As you can see in the below photo, the rot only seems to have penetrated an inch or so into the log. Given that it was sitting in the dirt for three years (it was holding something else off the ground), that's not bad. Around here, there'd also usually be termite damage -- but apparently they don't like the taste of camphor laurel (strong smell, like pine or cedar).

I'll use this log as an side-table, to place tools on when I'm sitting on the wooden chair and doing woodworking: I avoid laying my tools on the ground (easy to step on, and/or forget to take inside).

I have two more logs of a smaller diameter, which I'm in the process of cutting in half lengthwise. My two 2yo boys enjoy sitting on them (as logs), so I have an idea for turning them into kid-sized stools.

One of these days I want to modify a two-person crosscut saw (like one of these...)

by cutting it in half and re-filing the teeth on one of the new halves for rip-cutting (i.e., cutting the long way, like with a pit saw). Eventually.


Labels: , ,

Monday, June 21, 2010

Old man shoes

Because I never shave, I try to dress slightly more formally to compensate: button-up dress shirts rather than t-shirts, and dress shoes or those newfangled hiking boots rather than sneakers.

The dress shoes I usually wear have fallen apart, so yesterday we went shopping for some replacements. Found a pair that are probably sneakers rather than dress shoes -- but they're black (not brown), look respectable, and are comfortable -- as well as being well-constructed and at a good price.

My wife says they look like old man shoes (see photo) -- and I can't disagree (although I'd say more like "nurse shoes"). But, yeah: I'm at the age where I don't care about being ''hip'' -- I just want comfort and respectability. ;)

Of course, I also play the drums and the electric (rock!) guitar -- so I'm secure in my un-coolness. ;)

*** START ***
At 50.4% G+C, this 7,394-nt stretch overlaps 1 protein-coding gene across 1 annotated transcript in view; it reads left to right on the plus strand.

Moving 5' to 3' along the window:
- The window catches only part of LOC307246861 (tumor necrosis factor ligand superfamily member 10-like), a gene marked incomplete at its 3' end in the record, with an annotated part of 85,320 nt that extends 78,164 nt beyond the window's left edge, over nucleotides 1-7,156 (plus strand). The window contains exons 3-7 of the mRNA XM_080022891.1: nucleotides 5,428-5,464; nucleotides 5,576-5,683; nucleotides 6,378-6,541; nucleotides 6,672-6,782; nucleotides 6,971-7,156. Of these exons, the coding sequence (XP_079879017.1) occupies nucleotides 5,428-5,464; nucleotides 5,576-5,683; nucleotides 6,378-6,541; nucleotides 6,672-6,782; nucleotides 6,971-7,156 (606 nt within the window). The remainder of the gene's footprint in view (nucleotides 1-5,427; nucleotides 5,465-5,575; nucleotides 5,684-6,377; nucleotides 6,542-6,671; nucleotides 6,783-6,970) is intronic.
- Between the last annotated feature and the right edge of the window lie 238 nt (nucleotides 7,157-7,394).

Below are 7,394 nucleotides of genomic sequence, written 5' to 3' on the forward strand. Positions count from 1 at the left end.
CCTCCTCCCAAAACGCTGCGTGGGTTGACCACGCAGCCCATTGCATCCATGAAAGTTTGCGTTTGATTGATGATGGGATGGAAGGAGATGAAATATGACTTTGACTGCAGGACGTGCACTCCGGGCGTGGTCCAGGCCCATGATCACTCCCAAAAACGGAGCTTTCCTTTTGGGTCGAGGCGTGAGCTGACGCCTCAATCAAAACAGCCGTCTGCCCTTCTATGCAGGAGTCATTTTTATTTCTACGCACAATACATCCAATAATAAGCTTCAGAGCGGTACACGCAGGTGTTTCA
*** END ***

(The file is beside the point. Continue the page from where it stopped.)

Labels: , ,

Sunday, June 20, 2010

Updated knock-knock joke

I thought of a twist to this knock-knock joke I mentioned a few days ago. (Read it first, if you haven't already.)

OK -- here goes. Made this up all by myself:

A: Knock knock.

B: Who's there?

A: Preemptive cow. MOO!!!



Saturday, June 19, 2010

Childrens books recommendations

(I intentionally left the possessive "s" off the blog title, as punctuation does weird stuff to the URL.)

I have a soft spot for children's books: they get to the point right away, and they're (usually) well-written. Here's four of them that I picked up last week from the kid's section of the library. All of them for little kids (one drawing per page). My daughter (5.5yo) is of the age for all but the Emily Dickinson one (need to try it). I can envision a 10yo enjoying them. Heck - I'm 40yo, and **I** liked 'em!

I enjoyed all of them, and will likely eventually buy 'em for myself. Hopefully your local library has 'em.

THE BOY WHO GREW FLOWERS (2005) – by Jen Wojtowicz; found mid-June, 2010; children’s book, one illustration per page; boy who grows flowers from his body and has a family that the town views as oddballs makes friends with a plain but kind girl who moves to his school.

MY UNCLE EMILY (2009) – by Jane Yolen; found mid-June, 2010; children’s book, one illustration per page; fictionalized story of Emily Dickonson’s nephew and his relationship with her as his favourite aunt.

PRINCESS SMARTYPANTS (1992, 1995, 1998) – by Babette Cole; found mid-June, 2010; children’s book, one illustration per page; princess is forced by her parents (king and queen) to choose among suitors; gives them impossible tasks, ends up blowing them all off.

STANLEY PASTE (2009) – by Aaron Blabey; found mid-June, 2010; children’s book, one illustration per page; schoolboy who is the smallest one in his class is an outcast, until an abnormally tall girl moves to his school and becomes his friend.



Friday, June 18, 2010

Good knock-knock joke

Heard this knock-knock joke today on Yo Gabba Gabba (season 2, episode 24). Had heard it before, but forgotten it.

A: Knock knock.

B: Who's there?

A: Interrupting cow.

B: Interrupting co--

A: MOO!!!

Told it to my daughter, who at first didn't get it -- didn't know what "interrupting" was -- but then proceeded to apply the concept to "interrupting chicken (Cluck!)", "interrupting penguin (Waddle waddle!)", "interrupting person (Blah blah blah!)", etc. Except that she called it “interrucking”.



Thursday, June 17, 2010

Who my children should marry

A few days ago I told my wife that I hope my kids marry a nice Greek, Italian, Indian, Pakistani, Turkish, or general middle eastern or Mediterranean girl or boy. Because that way we'll be invited (as in-laws) to the various ethnic holidays and festivals -- where my son/daughter-in-law's momma will cook lovely ethnic foods.

I like the food.

My wife pointed out that it would be easier just to go to a restaurant.

Well, yeah: that’s plan B.



Wednesday, June 16, 2010

More Devo